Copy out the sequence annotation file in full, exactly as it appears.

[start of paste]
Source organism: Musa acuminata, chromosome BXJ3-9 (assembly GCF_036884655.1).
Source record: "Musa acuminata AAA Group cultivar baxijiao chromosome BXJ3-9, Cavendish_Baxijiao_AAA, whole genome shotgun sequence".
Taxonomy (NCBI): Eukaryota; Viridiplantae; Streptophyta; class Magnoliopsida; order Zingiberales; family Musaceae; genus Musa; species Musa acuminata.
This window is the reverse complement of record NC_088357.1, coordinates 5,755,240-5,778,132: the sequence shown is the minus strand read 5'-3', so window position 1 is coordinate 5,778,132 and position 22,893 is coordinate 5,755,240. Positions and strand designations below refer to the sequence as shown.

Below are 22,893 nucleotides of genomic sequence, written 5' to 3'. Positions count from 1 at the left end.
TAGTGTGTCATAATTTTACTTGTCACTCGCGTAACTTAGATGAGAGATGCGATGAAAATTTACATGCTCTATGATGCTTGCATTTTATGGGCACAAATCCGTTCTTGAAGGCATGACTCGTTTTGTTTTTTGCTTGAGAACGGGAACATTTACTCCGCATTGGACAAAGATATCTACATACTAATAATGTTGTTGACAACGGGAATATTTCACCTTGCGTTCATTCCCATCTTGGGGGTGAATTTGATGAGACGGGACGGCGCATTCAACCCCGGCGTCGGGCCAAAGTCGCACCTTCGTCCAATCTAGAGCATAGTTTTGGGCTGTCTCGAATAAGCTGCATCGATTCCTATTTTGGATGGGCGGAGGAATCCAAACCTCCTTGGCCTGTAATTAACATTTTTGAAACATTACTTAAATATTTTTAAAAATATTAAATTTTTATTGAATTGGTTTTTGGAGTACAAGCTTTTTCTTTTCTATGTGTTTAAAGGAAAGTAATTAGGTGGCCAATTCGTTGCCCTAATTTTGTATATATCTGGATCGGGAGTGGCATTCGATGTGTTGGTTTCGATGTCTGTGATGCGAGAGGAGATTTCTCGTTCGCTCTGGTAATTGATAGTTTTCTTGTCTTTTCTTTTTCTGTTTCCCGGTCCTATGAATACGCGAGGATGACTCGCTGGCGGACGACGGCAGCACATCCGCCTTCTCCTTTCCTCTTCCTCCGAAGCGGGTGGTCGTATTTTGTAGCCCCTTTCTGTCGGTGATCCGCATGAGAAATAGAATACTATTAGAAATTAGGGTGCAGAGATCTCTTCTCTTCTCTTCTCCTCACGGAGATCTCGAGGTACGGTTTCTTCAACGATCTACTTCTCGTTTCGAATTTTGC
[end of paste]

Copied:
Source organism: Musa acuminata, chromosome BXJ3-9 (assembly GCF_036884655.1).
Source record: "Musa acuminata AAA Group cultivar baxijiao chromosome BXJ3-9, Cavendish_Baxijiao_AAA, whole genome shotgun sequence".
Taxonomy (NCBI): Eukaryota; Viridiplantae; Streptophyta; class Magnoliopsida; order Zingiberales; family Musaceae; genus Musa; species Musa acuminata.
This window is the reverse complement of record NC_088357.1, coordinates 5,755,240-5,778,132: the sequence shown is the minus strand read 5'-3', so window position 1 is coordinate 5,778,132 and position 22,893 is coordinate 5,755,240. Positions and strand designations below refer to the sequence as shown.

Below are 22,893 nucleotides of genomic sequence, written 5' to 3'. Positions count from 1 at the left end.
TAGTGTGTCATAATTTTACTTGTCACTCGCGTAACTTAGATGAGAGATGCGATGAAAATTTACATGCTCTATGATGCTTGCATTTTATGGGCACAAATCCGTTCTTGAAGGCATGACTCGTTTTGTTTTTTGCTTGAGAACGGGAACATTTACTCCGCATTGGACAAAGATATCTACATACTAATAATGTTGTTGACAACGGGAATATTTCACCTTGCGTTCATTCCCATCTTGGGGGTGAATTTGATGAGACGGGACGGCGCATTCAACCCCGGCGTCGGGCCAAAGTCGCACCTTCGTCCAATCTAGAGCATAGTTTTGGGCTGTCTCGAATAAGCTGCATCGATTCCTATTTTGGATGGGCGGAGGAATCCAAACCTCCTTGGCCTGTAATTAACATTTTTGAAACATTACTTAAATATTTTTAAAAATATTAAATTTTTATTGAATTGGTTTTTGGAGTACAAGCTTTTTCTTTTCTATGTGTTTAAAGGAAAGTAATTAGGTGGCCAATTCGTTGCCCTAATTTTGTATATATCTGGATCGGGAGTGGCATTCGATGTGTTGGTTTCGATGTCTGTGATGCGAGAGGAGATTTCTCGTTCGCTCTGGTAATTGATAGTTTTCTTGTCTTTTCTTTTTCTGTTTCCCGGTCCTATGAATACGCGAGGATGACTCGCTGGCGGACGACGGCAGCACATCCGCCTTCTCCTTTCCTCTTCCTCCGAAGCGGGTGGTCGTATTTTGTAGCCCCTTTCTGTCGGTGATCCGCATGAGAAATAGAATACTATTAGAAATTAGGGTGCAGAGATCTCTTCTCTTCTCTTCTCCTCACGGAGATCTCGAGGTACGGTTTCTTCAACGATCTACTTCTCGTTTCGAATTTTGC